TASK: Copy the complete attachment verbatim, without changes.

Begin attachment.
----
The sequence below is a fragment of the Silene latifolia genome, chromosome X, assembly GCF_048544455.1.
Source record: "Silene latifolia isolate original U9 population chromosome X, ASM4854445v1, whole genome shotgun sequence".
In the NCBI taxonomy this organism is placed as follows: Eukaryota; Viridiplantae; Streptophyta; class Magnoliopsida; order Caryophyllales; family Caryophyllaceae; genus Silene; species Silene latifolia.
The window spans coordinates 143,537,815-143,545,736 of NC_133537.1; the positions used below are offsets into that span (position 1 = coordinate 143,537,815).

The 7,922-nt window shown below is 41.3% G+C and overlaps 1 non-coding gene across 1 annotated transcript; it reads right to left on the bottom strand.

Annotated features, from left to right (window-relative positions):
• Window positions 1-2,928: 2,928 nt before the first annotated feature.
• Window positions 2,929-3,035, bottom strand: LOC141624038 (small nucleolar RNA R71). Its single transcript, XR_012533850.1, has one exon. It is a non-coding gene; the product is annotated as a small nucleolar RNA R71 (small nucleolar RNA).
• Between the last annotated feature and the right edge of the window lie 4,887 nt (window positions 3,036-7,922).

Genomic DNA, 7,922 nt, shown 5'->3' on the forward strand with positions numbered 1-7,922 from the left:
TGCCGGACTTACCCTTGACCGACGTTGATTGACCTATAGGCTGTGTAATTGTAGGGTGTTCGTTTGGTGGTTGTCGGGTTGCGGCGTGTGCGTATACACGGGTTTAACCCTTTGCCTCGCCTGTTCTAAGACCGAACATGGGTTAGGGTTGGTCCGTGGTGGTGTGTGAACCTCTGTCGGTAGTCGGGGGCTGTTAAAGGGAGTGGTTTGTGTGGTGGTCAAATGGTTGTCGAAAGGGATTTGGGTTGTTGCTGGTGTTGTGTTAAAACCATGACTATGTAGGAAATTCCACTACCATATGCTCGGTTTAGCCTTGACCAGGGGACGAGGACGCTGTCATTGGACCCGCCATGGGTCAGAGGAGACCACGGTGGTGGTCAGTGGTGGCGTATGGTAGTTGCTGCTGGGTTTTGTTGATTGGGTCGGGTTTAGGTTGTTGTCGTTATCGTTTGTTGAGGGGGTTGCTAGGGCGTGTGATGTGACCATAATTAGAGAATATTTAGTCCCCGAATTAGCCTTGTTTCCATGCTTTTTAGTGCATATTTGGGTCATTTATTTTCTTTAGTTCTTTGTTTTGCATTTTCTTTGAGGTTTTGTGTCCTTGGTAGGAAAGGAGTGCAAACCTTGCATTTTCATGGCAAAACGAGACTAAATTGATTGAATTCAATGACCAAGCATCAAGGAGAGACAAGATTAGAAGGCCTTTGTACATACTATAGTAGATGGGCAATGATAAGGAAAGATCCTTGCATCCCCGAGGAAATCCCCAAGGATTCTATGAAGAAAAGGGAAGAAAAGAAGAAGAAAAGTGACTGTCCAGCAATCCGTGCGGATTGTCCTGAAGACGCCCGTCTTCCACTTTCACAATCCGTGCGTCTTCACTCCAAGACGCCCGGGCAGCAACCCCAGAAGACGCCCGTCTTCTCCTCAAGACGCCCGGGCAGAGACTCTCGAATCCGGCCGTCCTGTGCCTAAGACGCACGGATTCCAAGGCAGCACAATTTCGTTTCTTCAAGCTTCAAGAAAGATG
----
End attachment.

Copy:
The sequence below is a fragment of the Silene latifolia genome, chromosome X, assembly GCF_048544455.1.
Source record: "Silene latifolia isolate original U9 population chromosome X, ASM4854445v1, whole genome shotgun sequence".
In the NCBI taxonomy this organism is placed as follows: Eukaryota; Viridiplantae; Streptophyta; class Magnoliopsida; order Caryophyllales; family Caryophyllaceae; genus Silene; species Silene latifolia.
The window spans coordinates 143,537,815-143,545,736 of NC_133537.1; the positions used below are offsets into that span (position 1 = coordinate 143,537,815).

The 7,922-nt window shown below is 41.3% G+C and overlaps 1 non-coding gene across 1 annotated transcript; it reads right to left on the bottom strand.

Annotated features, from left to right (window-relative positions):
• Window positions 1-2,928: 2,928 nt before the first annotated feature.
• Window positions 2,929-3,035, bottom strand: LOC141624038 (small nucleolar RNA R71). Its single transcript, XR_012533850.1, has one exon. It is a non-coding gene; the product is annotated as a small nucleolar RNA R71 (small nucleolar RNA).
• Between the last annotated feature and the right edge of the window lie 4,887 nt (window positions 3,036-7,922).

Genomic DNA, 7,922 nt, shown 5'->3' on the forward strand with positions numbered 1-7,922 from the left:
TGCCGGACTTACCCTTGACCGACGTTGATTGACCTATAGGCTGTGTAATTGTAGGGTGTTCGTTTGGTGGTTGTCGGGTTGCGGCGTGTGCGTATACACGGGTTTAACCCTTTGCCTCGCCTGTTCTAAGACCGAACATGGGTTAGGGTTGGTCCGTGGTGGTGTGTGAACCTCTGTCGGTAGTCGGGGGCTGTTAAAGGGAGTGGTTTGTGTGGTGGTCAAATGGTTGTCGAAAGGGATTTGGGTTGTTGCTGGTGTTGTGTTAAAACCATGACTATGTAGGAAATTCCACTACCATATGCTCGGTTTAGCCTTGACCAGGGGACGAGGACGCTGTCATTGGACCCGCCATGGGTCAGAGGAGACCACGGTGGTGGTCAGTGGTGGCGTATGGTAGTTGCTGCTGGGTTTTGTTGATTGGGTCGGGTTTAGGTTGTTGTCGTTATCGTTTGTTGAGGGGGTTGCTAGGGCGTGTGATGTGACCATAATTAGAGAATATTTAGTCCCCGAATTAGCCTTGTTTCCATGCTTTTTAGTGCATATTTGGGTCATTTATTTTCTTTAGTTCTTTGTTTTGCATTTTCTTTGAGGTTTTGTGTCCTTGGTAGGAAAGGAGTGCAAACCTTGCATTTTCATGGCAAAACGAGACTAAATTGATTGAATTCAATGACCAAGCATCAAGGAGAGACAAGATTAGAAGGCCTTTGTACATACTATAGTAGATGGGCAATGATAAGGAAAGATCCTTGCATCCCCGAGGAAATCCCCAAGGATTCTATGAAGAAAAGGGAAGAAAAGAAGAAGAAAAGTGACTGTCCAGCAATCCGTGCGGATTGTCCTGAAGACGCCCGTCTTCCACTTTCACAATCCGTGCGTCTTCACTCCAAGACGCCCGGGCAGCAACCCCAGAAGACGCCCGTCTTCTCCTCAAGACGCCCGGGCAGAGACTCTCGAATCCGGCCGTCCTGTGCCTAAGACGCACGGATTCCAAGGCAGCACAATTTCGTTTCTTCAAGCTTCAAGAAAGATG